Issa Al-Ahmad told Al-Monitor from Jarablus over the phone, “There may have been similar complaints from individuals. They exploited the critical situation of the evacuees and the lack of preparation and offered tents or houses with some equipment for rent in order to reap profits. But the next morning humanitarian associations were on the field preparing a camp for the evacuees.”

He added, “Yes, there was clear negligence and failure in terms of preparations for the arrival of the convoy of displaced persons. This is due to several reasons, including the absence of international organizations and the limited number of organizations operating in the region, which are limited to organizations working in coordination with the Turks, such as the Turkish Humanitarian Relief Foundation and the Turkish Red Crescent.”

The residents of the city have been cut off from moving to Syria's northern areas near the Turkish border and have been besieged for years by the regime.

Khaled Al-Omar, a father of three who left the neighborhood with his family during the fourth round of evacuations on April 9, told Al-Monitor over the phone, “We did not expect this treatment. The committee overseeing the evacuation of al-Waer told us that we would be staying in ready-made homes and that everything would be safe from the moment we arrived. But to our surprise, we found nothing. We spent our first night out in the open and some of us slept on the buses. The next day, we received tents and started setting them up ourselves. I asked the supervisors to bring me back with my family to al-Waer, but they refused, saying that it was not possible. I would rather stay in my house and face the shelling and bombardment instead of seeing my children stranded like this. We were baffled by this careless treatment, as the cities of Jarablus and al-Bab are safe and close to the Turkish border, which should have made it easy to bring in all the equipment necessary for the preparation of camps or prefabricated houses.”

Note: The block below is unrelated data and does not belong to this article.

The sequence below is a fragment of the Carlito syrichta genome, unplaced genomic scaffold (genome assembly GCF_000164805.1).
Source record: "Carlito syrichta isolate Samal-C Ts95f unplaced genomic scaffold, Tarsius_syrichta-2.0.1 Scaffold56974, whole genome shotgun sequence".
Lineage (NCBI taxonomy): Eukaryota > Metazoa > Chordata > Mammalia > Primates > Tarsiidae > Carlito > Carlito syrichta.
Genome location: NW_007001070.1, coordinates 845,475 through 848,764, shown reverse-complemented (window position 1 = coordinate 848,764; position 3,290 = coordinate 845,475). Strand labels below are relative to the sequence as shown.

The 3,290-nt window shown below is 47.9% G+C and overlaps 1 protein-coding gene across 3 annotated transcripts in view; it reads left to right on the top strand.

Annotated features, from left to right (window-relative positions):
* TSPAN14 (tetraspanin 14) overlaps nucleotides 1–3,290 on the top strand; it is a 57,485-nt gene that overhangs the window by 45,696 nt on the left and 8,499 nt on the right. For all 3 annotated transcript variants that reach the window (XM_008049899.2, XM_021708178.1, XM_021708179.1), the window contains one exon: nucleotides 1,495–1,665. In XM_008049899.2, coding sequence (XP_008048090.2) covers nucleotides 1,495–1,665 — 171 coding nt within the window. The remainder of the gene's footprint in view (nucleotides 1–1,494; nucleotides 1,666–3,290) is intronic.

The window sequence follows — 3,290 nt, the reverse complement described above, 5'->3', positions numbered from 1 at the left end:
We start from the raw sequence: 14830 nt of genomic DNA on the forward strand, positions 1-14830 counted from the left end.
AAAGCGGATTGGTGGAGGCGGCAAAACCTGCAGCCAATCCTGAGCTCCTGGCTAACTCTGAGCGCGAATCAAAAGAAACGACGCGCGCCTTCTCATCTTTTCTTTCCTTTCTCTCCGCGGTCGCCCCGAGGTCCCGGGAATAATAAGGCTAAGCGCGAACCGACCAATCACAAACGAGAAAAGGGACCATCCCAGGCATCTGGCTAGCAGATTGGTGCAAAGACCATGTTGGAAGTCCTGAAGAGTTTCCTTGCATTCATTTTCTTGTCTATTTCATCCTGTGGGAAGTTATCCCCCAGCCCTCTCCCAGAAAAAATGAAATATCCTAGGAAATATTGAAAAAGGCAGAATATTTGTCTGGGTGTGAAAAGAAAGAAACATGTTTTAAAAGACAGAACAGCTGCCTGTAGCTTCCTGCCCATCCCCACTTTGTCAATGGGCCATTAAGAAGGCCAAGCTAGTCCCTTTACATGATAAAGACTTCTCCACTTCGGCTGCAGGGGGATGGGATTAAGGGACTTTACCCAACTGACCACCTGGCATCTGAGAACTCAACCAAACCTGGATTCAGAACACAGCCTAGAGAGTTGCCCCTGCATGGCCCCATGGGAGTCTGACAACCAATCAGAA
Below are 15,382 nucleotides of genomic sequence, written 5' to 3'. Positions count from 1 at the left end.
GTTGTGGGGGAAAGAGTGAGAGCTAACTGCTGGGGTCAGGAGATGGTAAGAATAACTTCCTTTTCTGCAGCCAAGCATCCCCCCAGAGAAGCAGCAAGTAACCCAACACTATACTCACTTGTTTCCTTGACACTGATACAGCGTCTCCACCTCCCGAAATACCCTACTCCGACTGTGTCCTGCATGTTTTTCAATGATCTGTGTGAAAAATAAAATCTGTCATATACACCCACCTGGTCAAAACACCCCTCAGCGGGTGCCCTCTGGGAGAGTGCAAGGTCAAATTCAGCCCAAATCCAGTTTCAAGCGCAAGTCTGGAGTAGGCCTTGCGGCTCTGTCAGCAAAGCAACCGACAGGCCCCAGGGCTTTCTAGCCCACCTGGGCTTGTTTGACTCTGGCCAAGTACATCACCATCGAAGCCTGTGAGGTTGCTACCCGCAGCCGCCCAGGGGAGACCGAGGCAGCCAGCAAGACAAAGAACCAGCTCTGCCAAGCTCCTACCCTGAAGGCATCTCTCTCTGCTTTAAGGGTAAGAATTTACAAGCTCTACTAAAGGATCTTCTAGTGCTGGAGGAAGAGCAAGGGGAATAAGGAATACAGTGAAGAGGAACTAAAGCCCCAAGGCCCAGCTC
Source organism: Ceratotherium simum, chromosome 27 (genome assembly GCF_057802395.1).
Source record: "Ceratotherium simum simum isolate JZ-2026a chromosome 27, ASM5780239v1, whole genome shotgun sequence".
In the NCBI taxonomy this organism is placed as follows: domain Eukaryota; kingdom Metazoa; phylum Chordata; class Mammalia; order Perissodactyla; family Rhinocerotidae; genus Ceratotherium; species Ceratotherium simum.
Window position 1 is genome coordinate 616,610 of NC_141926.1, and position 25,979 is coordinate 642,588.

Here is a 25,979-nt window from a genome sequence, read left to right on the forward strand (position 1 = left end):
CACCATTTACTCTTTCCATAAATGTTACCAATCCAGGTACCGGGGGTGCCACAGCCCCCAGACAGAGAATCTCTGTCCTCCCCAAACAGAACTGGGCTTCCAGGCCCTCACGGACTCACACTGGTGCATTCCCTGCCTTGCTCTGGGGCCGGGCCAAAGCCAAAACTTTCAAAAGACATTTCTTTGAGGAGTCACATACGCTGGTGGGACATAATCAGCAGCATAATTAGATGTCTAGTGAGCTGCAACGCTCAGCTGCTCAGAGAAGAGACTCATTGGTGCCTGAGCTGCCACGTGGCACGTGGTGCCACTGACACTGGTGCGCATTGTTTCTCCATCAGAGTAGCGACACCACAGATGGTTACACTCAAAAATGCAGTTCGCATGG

The third batch of 1,500 evacuees, including 400 fighters, left al-Waer for Idlib.

The fourth batch of 1,424 people headed toward Jarablus under similar circumstances. They also complained of a lack of preparations for their arrival.

Hassan al-Asmar, an activist from Homs who left the neighborhood in the fourth group, told Al-Monitor, “Turkish organizations are trying to improve the situation in Zogora refugee camp in Jarablus by replacing small tents with caravans, but the camp is still far below the standards of safety or human dignity. However, civilians still prefer heading to Jarablus instead of Idlib, where a chemical attack was carried out on April 4, fearing the bombing and the battles there.

“Those who rented houses outside the camps in Jarablus are comfortable,” he added.

Thousands of al-Waer residents are still expected to leave for destinations that have yet to be determined. Then the city of Homs will be under the full control of the Syrian regime.